Carpe Diem: A message to the PM by Lloyd Axworthy
Carpe Diem: A message to the PM by Lloyd Axworthy
December 12, 2004
CARPE DIEM. That's right, Paul, time to hark back to the wisdom of the
Roman writer Horace and "seize the day."
Let's face it, the recent visit of President Bush was not your finest
hour. What was billed by anonymous political handlers as an opportunity
to get chummy with the re-elected head of the American Empire through a
staged ritual of photo ops, a private tete-a-tete, and the extravagant
state dinner for the Ottawa lobbyists was exploded by the imperial
command delivered in Halifax: Sign on to the pet presidential project of
ballistic missile defence, or else.
That outed the behind-closed-door strategy of the Defence Department and
other missile-defence mavens from academe and editorial boards who
desire Canadian integration with the U.S. military. Policymaking by
stealth has long characterized decisions in the vital area of
continental security, and we have been treated to an unending trail of
obfuscation about government intentions in joining the controversial
Well, the wily George W. took care of that stratagem and put it on the
line -- he wants Canada to display its machismo for all the world to
see. If we are to be true friends of his administration, theree must be
a Canadian seal of approval on the yet-to-be-proven missile shield,
which by the strange logic of Republican Washington is not directed
against terrorists but against the possible threat from a gaggle of
minor-league nuclear wannabes.
The fallout from this verbal U.S. missile was toxic. Several Liberal MPs
vowed to vote against any measure of support for BMD, revealing a split
in the ranks of the government. The divide was further widened when the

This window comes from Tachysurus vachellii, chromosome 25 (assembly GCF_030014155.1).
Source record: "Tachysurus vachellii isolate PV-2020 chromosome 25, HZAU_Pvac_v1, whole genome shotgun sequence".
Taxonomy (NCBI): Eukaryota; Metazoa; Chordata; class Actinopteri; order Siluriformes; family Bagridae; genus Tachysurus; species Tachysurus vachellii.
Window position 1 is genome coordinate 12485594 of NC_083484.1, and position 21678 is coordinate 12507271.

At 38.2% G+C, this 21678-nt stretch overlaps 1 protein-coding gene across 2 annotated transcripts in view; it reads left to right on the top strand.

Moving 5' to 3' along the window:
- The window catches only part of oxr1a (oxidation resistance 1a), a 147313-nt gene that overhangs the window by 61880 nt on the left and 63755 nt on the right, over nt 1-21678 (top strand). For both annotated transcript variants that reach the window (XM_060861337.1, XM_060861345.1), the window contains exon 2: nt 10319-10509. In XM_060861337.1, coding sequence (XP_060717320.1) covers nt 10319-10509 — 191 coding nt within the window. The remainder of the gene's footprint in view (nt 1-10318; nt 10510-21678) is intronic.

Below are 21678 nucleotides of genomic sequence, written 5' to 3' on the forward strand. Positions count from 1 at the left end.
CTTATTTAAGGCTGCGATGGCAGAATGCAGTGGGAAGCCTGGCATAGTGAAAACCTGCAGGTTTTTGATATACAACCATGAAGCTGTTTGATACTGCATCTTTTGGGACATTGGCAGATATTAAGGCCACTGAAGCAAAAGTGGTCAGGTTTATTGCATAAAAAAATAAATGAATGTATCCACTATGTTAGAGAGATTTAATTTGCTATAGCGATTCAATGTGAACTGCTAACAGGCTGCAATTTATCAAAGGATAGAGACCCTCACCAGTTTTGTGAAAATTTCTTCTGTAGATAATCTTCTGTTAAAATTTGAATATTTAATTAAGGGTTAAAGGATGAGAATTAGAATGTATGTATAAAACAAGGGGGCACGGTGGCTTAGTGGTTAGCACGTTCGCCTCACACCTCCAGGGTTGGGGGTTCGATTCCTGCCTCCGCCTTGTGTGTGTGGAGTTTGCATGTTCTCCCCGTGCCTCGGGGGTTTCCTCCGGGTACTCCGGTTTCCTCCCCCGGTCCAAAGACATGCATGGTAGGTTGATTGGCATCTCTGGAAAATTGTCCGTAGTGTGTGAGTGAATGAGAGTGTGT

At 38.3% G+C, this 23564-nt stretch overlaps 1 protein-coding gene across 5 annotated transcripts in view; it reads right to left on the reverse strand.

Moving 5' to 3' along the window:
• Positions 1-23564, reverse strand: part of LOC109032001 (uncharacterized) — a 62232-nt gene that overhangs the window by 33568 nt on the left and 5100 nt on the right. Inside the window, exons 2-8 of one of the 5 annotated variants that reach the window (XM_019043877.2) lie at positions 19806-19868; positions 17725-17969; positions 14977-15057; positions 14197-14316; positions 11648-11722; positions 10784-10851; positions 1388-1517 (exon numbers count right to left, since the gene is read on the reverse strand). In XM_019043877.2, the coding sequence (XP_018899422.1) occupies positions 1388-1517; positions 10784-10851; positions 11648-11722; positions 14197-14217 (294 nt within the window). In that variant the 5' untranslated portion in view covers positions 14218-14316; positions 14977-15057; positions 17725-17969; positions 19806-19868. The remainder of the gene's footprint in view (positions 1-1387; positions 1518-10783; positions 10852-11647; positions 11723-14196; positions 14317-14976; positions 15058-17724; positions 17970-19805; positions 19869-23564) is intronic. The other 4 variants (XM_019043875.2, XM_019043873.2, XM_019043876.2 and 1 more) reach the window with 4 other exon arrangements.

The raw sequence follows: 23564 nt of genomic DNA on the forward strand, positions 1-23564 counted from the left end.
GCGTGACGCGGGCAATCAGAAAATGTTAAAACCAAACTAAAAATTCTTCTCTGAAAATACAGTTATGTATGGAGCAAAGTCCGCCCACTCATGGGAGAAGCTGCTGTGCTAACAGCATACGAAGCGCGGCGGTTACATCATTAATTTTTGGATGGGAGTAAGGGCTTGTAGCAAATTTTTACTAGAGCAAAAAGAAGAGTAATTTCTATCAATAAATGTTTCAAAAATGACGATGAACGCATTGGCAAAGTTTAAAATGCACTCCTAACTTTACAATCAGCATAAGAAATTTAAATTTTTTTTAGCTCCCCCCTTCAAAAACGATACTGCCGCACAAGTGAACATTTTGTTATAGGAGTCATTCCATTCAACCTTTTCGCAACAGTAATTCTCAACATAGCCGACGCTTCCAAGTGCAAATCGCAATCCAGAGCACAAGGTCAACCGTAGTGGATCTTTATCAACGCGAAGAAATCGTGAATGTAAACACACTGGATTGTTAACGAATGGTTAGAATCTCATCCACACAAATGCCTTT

Quebec wing of the party voted to oppose any participation.
The NDP and the Bloc Quebecois used the Bush statement to heighten their
criticism of the Liberal government's unwillingness to have a public
airing before any decision was made. Even the position of the previously
hawkish Conservatives seemed to shift to a wait-and-see attitude. Not a
very secure parliamentary perch for a minority government.
That awkward political posture was exacerbated out there on the
hustings. A recent poll of Canadians showed not only rejection of the
BMD proposal but a strong feeling that the prime minister was not
aggressive enough in advancing Canadian interests. The media finally
cottoned on to the significance of the BMD issue and began printing a
spate of stories contradicting the arguments that had so far been used
by cabinet ministers to justify what looked to be a done deal.
Such as: A retired U.S. general testified that the missile scheme being
launched this year was a first-stage platform to an eventual space
initiative. Down went the government's commitment that this last unarmed
frontier would not be breached.
Bland assurances that BMD would increase security without engendering an
arms race were similarly harpooned by the Russian announcement that they
are developing a new missile capable of penetrating any defence network.
Will the Chinese be far behind?
And last week, this newspaper carried reports from a professor at MIT
that the current BMD interception trajectory would likely result in
nuclear debris falling on the heads of Winnipeggers -- that is, if the
technology ever progresses to the point that it can actually hit an
So what is a prime minister dropped in a political pickle by his
newfound best friend to do? One conclusion is clear: He can't avoid
making a decision without incurring the ditherer label that is already
being bandied about in the coffee shops of the nation. Nor can he try to